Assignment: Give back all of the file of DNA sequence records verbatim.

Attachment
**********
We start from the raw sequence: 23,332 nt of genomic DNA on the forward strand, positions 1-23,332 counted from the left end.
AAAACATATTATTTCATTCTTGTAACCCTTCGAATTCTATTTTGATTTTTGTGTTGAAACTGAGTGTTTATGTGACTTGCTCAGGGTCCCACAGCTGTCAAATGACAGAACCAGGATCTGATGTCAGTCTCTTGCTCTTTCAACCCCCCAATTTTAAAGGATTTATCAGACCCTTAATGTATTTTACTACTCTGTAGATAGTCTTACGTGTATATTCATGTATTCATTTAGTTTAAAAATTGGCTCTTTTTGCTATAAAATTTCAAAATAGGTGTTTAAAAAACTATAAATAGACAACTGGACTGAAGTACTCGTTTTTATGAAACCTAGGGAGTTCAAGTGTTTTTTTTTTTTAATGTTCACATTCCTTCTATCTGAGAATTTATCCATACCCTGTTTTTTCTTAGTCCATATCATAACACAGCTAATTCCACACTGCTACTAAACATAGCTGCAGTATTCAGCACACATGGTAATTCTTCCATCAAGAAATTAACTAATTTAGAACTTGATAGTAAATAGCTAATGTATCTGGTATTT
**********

We start from the raw sequence: 23,332 nt of genomic DNA on the forward strand, positions 1-23,332 counted from the left end.
AAAACATATTATTTCATTCTTGTAACCCTTCGAATTCTATTTTGATTTTTGTGTTGAAACTGAGTGTTTATGTGACTTGCTCAGGGTCCCACAGCTGTCAAATGACAGAACCAGGATCTGATGTCAGTCTCTTGCTCTTTCAACCCCCCAATTTTAAAGGATTTATCAGACCCTTAATGTATTTTACTACTCTGTAGATAGTCTTACGTGTATATTCATGTATTCATTTAGTTTAAAAATTGGCTCTTTTTGCTATAAAATTTCAAAATAGGTGTTTAAAAAACTATAAATAGACAACTGGACTGAAGTACTCGTTTTTATGAAACCTAGGGAGTTCAAGTGTTTTTTTTTTTTAATGTTCACATTCCTTCTATCTGAGAATTTATCCATACCCTGTTTTTTCTTAGTCCATATCATAACACAGCTAATTCCACACTGCTACTAAACATAGCTGCAGTATTCAGCACACATGGTAATTCTTCCATCAAGAAATTAACTAATTTAGAACTTGATAGTAAATAGCTAATGTATCTGGTATTT